straight for equality
why you should get involved

Don't get us wrong—the goal is that one day we won't need to talk about the need for allies and equality and inclusion will rule and none of this will be relevant. (At PFLAG, we joke that our job is to do such a good job at achieving equality and inclusion that we’ll be able to put ourselves out of business.) But for now, it is relevant.

Consider this: As of this writing, roughly 50% of people who are LGBT are not out in their workplaces. About 63% of LGBT Americans say that they’ve experienced discrimination in their personal lives, in places like the workplace, housing, and education. Among LGBT youth in schools, nearly 65% say that they feel unsafe in their schools simply because of their sexual orientation, while almost 38% say they feel unsafe because of their gender expression.

In order to change these jarring statistics, we need to have a spectrum of diverse voices expressing their support for equality and inclusion—and that includes people who are not members of the LGBTQ community. Allies have a unique power to send the message that inclusion and equality aren’t just things that people in the group affected want (in other words, LGBTQs), but something that everyone wants. And in order to make that unique, “It’s not about me, but it really is about me” statement, talking about our background as someone who isn’t LGBTQ, but owns this issue is often necessary.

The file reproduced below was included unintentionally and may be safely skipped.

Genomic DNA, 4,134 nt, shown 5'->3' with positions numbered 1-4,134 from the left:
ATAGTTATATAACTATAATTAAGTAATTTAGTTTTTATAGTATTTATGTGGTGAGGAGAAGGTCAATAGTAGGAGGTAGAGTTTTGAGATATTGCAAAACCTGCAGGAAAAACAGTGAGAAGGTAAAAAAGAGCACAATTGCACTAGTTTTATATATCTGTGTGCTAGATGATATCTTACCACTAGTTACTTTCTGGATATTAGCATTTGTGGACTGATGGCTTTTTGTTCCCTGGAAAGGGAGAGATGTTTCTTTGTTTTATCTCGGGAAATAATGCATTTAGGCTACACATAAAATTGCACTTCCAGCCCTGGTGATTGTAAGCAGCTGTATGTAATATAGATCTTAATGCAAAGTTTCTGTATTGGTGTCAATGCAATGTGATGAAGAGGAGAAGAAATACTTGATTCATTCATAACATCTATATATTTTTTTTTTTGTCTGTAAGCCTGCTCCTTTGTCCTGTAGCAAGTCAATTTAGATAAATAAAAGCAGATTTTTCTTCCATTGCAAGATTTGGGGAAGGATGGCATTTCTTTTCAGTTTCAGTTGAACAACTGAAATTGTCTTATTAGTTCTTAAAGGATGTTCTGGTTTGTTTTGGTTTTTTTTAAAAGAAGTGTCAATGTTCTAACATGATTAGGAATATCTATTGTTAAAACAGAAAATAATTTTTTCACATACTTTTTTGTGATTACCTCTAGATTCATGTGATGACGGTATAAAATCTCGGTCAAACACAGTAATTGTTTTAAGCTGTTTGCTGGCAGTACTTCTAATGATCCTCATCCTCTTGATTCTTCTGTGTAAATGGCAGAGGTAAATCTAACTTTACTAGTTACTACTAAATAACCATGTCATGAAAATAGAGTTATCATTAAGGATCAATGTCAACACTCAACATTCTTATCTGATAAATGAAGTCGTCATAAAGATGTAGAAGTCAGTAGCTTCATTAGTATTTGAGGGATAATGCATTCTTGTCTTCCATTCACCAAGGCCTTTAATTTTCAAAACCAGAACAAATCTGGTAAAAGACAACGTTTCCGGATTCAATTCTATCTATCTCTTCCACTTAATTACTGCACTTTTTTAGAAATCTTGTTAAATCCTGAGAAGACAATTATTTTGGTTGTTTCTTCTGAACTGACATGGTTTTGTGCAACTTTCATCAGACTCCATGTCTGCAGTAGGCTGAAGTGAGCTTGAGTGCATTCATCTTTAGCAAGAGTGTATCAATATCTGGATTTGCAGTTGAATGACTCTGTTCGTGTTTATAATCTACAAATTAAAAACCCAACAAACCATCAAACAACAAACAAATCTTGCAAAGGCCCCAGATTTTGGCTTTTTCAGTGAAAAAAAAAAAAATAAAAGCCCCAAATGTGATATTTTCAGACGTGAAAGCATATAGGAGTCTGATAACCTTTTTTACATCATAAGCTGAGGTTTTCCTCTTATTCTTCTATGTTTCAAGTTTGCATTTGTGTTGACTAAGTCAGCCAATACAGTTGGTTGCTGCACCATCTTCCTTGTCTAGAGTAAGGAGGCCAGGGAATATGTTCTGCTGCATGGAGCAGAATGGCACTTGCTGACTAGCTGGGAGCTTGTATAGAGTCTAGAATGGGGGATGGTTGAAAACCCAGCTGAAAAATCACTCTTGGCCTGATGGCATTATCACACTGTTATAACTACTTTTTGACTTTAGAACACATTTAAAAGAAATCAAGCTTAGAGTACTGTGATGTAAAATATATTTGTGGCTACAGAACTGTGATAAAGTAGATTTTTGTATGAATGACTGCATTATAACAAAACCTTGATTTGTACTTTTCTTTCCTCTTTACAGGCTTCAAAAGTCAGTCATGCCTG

By now, you’ve hopefully started taking a bit of an ally journey of your own. Maybe you’re rethinking how you personally understand the term “ally.” There’s a chance that you considered where you might be on your ally spectrum right now and what it will take to move forward. Maybe you’ve even started thinking about what some of your barriers might be to becoming an out and proud straight ally. If you’ve thought about these things—or thinking about them now—we’re on the right track. Why not get started by visiting the Ally Spectrum?